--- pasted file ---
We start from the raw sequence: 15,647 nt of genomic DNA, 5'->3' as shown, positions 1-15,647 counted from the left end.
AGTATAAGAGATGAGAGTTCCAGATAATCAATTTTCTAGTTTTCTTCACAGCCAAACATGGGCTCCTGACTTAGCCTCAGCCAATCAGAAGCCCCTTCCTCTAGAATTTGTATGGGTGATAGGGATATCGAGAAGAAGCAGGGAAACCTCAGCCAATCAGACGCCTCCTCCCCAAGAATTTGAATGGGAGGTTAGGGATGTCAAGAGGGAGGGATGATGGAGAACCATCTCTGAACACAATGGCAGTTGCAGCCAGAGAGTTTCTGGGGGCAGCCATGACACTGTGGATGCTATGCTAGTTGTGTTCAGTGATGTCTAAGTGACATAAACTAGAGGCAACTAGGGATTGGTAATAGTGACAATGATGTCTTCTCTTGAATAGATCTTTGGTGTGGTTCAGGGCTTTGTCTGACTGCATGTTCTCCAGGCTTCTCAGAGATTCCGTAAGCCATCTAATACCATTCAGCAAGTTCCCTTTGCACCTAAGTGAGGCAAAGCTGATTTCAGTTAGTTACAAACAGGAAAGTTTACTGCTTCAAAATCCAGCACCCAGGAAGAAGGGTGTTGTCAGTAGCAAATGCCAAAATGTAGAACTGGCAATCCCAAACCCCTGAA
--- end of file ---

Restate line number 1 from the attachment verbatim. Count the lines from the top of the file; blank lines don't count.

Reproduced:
We start from the raw sequence: 15,647 nt of genomic DNA, 5'->3' as shown, positions 1-15,647 counted from the left end.